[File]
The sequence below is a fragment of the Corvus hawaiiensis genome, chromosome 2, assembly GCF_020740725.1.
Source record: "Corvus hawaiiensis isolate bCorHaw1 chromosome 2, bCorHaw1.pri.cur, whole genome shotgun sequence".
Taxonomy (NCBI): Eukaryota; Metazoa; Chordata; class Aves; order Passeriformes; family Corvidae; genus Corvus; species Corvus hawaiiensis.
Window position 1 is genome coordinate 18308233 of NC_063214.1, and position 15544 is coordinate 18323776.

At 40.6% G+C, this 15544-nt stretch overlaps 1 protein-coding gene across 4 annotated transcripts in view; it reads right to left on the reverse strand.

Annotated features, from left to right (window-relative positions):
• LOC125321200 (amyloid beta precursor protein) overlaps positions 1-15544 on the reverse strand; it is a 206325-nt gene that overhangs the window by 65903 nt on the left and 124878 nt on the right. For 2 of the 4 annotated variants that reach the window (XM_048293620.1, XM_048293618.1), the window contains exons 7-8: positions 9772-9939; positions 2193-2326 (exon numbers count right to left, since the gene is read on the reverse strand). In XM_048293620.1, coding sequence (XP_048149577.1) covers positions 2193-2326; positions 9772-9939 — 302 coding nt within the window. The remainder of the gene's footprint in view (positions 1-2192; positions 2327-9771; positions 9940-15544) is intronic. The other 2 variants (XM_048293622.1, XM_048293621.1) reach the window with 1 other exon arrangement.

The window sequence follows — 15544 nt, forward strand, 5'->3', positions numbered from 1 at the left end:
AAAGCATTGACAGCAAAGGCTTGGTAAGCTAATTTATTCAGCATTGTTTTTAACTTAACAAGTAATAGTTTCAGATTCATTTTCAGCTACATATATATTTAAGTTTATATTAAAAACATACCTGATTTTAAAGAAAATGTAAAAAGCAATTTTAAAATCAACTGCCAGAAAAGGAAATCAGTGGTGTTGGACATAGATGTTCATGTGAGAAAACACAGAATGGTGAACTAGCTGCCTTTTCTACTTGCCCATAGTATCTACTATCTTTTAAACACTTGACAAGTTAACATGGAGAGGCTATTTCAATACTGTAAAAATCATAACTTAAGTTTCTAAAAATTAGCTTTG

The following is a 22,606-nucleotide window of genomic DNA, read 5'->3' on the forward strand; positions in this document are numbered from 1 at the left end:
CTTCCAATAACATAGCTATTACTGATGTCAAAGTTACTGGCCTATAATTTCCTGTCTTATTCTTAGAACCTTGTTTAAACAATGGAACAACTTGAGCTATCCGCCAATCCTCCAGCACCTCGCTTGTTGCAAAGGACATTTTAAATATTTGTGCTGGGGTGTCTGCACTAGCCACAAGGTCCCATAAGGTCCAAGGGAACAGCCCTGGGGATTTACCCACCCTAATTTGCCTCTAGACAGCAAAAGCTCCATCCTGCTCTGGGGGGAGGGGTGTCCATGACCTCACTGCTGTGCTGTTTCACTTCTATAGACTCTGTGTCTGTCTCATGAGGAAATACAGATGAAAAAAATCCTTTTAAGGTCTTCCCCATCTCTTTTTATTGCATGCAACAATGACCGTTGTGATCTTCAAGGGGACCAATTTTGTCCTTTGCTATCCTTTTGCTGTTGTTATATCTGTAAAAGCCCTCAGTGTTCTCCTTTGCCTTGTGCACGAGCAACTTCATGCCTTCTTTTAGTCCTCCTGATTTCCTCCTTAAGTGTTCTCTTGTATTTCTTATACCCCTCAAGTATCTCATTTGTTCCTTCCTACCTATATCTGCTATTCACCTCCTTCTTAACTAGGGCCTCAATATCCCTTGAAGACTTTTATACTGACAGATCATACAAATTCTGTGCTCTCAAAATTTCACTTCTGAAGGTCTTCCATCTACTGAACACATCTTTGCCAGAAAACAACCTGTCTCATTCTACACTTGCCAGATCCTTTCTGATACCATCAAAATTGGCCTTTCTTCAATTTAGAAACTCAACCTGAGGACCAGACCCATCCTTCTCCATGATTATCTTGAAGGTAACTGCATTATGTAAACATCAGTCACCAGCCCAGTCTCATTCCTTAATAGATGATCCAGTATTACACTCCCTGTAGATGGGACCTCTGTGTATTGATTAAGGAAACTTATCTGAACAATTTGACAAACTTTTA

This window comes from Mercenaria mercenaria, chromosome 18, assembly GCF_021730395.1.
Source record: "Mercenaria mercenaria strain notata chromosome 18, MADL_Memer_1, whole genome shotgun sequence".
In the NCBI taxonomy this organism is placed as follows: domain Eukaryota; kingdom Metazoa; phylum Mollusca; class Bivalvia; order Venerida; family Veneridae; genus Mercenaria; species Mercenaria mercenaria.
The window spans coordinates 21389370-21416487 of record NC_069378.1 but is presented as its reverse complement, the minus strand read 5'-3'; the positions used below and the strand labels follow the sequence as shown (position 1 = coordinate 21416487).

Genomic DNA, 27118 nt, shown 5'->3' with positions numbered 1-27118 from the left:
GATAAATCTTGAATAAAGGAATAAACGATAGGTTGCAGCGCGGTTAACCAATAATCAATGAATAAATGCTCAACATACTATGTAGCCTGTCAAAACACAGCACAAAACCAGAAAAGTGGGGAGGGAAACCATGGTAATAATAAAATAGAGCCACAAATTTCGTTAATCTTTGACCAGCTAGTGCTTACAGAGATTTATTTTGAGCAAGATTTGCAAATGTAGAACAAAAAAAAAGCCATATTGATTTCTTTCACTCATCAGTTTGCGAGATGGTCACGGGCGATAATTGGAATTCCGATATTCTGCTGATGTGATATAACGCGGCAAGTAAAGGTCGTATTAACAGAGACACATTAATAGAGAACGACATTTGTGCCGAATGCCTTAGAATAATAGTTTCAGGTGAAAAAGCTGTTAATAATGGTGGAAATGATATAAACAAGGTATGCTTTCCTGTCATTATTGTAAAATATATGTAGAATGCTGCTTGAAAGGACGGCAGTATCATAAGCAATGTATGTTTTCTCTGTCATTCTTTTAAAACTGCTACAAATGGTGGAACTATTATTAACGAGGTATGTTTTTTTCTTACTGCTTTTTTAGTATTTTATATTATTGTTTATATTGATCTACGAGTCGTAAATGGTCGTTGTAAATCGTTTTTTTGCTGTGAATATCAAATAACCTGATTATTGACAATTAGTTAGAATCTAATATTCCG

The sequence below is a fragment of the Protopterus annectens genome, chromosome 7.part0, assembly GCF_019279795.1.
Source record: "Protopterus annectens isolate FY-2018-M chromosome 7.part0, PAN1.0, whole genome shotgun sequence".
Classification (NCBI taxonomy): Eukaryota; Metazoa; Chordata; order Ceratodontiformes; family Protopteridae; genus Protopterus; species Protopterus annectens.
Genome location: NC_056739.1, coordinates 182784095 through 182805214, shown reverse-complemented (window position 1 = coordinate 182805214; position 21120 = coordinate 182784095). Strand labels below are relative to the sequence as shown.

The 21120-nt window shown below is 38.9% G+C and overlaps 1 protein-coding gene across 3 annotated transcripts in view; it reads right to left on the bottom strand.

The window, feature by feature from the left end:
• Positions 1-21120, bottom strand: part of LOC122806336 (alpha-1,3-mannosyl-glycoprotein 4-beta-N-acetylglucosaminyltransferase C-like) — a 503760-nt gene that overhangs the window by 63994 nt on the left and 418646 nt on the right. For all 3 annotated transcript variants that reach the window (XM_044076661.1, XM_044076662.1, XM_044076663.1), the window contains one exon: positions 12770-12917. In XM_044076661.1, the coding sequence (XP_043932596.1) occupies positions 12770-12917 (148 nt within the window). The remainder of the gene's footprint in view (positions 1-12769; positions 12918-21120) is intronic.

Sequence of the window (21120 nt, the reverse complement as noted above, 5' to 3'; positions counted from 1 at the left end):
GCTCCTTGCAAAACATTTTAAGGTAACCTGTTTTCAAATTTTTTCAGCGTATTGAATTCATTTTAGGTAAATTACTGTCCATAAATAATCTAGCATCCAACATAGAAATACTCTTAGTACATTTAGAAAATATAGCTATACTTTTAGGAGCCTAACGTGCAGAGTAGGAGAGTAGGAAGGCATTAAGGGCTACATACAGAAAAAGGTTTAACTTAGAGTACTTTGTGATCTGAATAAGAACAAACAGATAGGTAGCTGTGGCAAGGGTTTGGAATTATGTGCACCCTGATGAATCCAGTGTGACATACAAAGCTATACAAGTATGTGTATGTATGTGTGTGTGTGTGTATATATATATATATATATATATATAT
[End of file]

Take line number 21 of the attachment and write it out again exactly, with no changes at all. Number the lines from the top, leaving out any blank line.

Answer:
Genome location: NC_056739.1, coordinates 182784095 through 182805214, shown reverse-complemented (window position 1 = coordinate 182805214; position 21120 = coordinate 182784095). Strand labels below are relative to the sequence as shown.